In October 2015, the Court of Justice of the European Union pronounced three landmark decisions in the field of personal data protection:
1. Decision of 1st October 2015 in the case Smaranda Bara and other vs. the President of the National House of Health Insurance, the National House of Health Insurance and the National Agency for Fiscal Administration (NAFA) - (C-201/14).
In this decision the Court states that articles 10, 11 and 13 of Directive 95/46/EC must be interpreted in the sense that they are against certain national measures such as those brought before the court in the main litigation, which allow a public administration body of a member state to transfer personal data to another public administration body and later process those data further, without any information being provided to the data subjects with regard to such a transfer and further processing of the data.
This decision consolidates the importance of ensuring the data subject’s right of information in the context of processing the personal data referring to him/her.
The Supervisory Authority constantly underlined the fact that this first right granted by article 12 of Law no. 677/2001 must be observed by data controllers, irrespective of the conditions of the legitimacy of processing the data, namely the data subjects’ consent or based on certain exemptions.
The Supervisory Authority draws attention to the fact the information of the data subjects is extremely important, both as regards the information which must be offered to the data subjects, as well as the later exercise of the other rights by the data subjects, such as the right of access to data, right of intervention upon the data, right of opposition, in order to provide the data subjects with the possibility to act accordingly.
The decision is also extremely important as the European Union’s court of law has ascertained the fact that the information sent, as well as the way in which they were transferred were both established not by a legislative measure, but through a Protocol signed in 2007 between NAFA an NHHI, a document which was never published.
The full text of this judgement may be accessed at the link below: http://curia.europa.eu/juris/document/document.jsf?text=&docid=168943&pageIndex=0&doclang=RO&mode=req&dir=&occ=first&part=1&cid=121396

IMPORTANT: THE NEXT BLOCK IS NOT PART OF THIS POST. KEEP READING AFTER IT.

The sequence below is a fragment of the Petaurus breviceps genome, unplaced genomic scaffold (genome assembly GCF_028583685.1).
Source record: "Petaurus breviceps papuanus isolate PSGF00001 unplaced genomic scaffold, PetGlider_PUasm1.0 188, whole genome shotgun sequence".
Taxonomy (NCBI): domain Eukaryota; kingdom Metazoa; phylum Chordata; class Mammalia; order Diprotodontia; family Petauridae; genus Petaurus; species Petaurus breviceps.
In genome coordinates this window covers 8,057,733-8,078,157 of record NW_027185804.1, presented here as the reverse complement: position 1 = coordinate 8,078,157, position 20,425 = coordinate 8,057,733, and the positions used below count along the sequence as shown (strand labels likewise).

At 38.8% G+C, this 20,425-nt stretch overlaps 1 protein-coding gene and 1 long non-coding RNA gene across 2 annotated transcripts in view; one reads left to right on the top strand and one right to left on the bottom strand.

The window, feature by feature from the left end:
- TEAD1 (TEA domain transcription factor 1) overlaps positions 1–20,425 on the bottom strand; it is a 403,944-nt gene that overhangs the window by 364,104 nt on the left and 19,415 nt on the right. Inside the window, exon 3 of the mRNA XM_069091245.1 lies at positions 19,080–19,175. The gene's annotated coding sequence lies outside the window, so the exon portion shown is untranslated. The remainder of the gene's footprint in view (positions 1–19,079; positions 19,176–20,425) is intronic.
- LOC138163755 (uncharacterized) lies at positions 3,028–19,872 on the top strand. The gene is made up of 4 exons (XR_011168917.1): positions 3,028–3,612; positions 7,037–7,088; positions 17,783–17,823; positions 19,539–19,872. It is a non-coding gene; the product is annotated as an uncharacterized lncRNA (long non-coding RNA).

2. Judgement of 6th October 2015 in the case Maximilian Schrems vs. Data Protection Commissioner of Ireland (C-362/14), in which the Court invalidated European Commission’s Decision 2000/520/EC (known as the “Safe Harbour Decision”)
The Court established the fact that article 25 paragraph (6) of Directive 95/46/EC, as modified by Regulation (EC) no. 1882/2003 of the European Parliament and Council of 29th September 2003, interpreted in the light of articles 7, 8 and 47 of the Charter of Fundamental Rights of the European Union, must be interpreted in the sense that a decision adopted on the basis of this provision, such as Commission’s Decision 2000/520/EC of 26th July 2000 on the basis of Directive 95/46/EC on the adequate level of protection offered by the principles of “safe harbour” on the protection of private life and the subsequent questions, published by the US Department of Commerce, in which the European Commission ascertains that a third country ensures an adequate level of protection, does not prohibit a supervisory authority from a member state, in the sense of article 28 of that Directive, with the subsequent modifications, to examine at the request of a data subject the level of protection of his/her rights and liberties as regards the processing of personal data which were transferred by a member state to that third country, in the situations in which that person invokes the fact that the law and practices enforced in that country don’t ensure an adequate level of protection.